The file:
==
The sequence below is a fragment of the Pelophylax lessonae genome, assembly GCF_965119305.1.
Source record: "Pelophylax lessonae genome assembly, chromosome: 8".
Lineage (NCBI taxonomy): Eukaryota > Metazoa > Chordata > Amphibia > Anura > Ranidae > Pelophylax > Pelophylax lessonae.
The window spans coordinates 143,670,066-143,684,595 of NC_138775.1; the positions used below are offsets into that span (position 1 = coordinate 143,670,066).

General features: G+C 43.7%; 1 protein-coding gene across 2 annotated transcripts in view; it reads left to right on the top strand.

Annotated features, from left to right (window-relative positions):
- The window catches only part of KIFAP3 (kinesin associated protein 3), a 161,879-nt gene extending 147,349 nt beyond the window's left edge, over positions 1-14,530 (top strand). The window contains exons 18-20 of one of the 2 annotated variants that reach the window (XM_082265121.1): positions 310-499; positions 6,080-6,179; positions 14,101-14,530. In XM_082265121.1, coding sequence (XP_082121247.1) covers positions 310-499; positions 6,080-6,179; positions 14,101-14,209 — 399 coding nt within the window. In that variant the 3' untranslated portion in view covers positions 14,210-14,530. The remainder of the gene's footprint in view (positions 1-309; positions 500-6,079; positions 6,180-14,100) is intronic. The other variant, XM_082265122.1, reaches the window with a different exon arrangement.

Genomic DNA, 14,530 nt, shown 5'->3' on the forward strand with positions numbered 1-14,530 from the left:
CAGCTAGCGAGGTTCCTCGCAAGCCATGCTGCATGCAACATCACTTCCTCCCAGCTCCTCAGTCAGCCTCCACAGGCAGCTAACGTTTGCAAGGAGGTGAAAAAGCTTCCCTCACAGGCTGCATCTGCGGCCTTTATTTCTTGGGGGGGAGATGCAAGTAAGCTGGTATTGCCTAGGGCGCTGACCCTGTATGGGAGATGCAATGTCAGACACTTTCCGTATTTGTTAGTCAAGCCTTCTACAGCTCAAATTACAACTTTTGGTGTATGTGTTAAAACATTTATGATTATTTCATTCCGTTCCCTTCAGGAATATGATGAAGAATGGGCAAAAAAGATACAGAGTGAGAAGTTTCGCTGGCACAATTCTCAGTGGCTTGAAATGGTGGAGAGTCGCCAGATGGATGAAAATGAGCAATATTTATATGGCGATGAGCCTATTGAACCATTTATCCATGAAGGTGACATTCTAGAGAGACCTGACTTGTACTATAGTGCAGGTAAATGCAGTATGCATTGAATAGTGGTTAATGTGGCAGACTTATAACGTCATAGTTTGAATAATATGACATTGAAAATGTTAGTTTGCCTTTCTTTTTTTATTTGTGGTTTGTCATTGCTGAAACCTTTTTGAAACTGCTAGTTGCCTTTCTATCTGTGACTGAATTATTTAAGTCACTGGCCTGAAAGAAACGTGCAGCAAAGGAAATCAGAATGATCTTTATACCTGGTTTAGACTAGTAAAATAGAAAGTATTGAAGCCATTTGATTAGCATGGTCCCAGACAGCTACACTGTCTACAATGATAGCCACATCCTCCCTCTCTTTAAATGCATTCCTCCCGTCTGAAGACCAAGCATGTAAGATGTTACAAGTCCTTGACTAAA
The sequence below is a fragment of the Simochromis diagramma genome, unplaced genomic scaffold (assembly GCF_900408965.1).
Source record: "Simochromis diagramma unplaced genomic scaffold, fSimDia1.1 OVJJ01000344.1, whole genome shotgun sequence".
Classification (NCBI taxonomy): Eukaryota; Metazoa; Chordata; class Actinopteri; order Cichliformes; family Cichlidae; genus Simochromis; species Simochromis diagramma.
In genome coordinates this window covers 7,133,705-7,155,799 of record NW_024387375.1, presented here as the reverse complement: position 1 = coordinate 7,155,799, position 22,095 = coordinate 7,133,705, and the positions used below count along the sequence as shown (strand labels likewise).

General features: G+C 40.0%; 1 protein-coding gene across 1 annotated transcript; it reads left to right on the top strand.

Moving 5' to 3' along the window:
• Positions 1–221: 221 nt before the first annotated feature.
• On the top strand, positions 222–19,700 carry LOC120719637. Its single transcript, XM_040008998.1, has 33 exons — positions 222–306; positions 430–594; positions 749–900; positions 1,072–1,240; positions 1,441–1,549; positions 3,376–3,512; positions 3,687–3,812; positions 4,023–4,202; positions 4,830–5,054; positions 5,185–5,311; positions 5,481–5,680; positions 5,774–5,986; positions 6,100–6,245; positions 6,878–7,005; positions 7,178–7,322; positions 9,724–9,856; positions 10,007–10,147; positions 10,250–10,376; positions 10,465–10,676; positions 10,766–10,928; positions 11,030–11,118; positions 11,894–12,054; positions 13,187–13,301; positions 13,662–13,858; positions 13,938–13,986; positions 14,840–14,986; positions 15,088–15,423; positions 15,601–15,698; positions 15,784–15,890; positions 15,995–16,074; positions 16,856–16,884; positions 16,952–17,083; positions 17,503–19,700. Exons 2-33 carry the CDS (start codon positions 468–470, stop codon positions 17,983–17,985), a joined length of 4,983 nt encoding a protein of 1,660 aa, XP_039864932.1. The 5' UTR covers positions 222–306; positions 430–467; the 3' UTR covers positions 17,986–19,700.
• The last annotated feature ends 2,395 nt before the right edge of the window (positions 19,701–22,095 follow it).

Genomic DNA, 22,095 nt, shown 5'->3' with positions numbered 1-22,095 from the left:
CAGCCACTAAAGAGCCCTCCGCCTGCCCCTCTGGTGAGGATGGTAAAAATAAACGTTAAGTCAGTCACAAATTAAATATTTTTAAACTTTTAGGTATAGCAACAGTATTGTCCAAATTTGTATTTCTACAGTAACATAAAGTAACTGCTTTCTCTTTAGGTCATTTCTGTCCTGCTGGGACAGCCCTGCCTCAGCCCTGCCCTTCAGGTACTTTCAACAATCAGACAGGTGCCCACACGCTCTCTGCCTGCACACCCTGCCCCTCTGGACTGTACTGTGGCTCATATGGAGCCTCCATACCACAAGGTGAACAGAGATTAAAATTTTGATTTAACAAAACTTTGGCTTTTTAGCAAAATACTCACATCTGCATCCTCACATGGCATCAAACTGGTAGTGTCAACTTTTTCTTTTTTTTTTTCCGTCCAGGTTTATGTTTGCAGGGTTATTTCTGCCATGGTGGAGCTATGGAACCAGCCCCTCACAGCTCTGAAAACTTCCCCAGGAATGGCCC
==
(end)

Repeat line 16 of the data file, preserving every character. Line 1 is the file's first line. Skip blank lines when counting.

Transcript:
• Positions 1–221: 221 nt before the first annotated feature.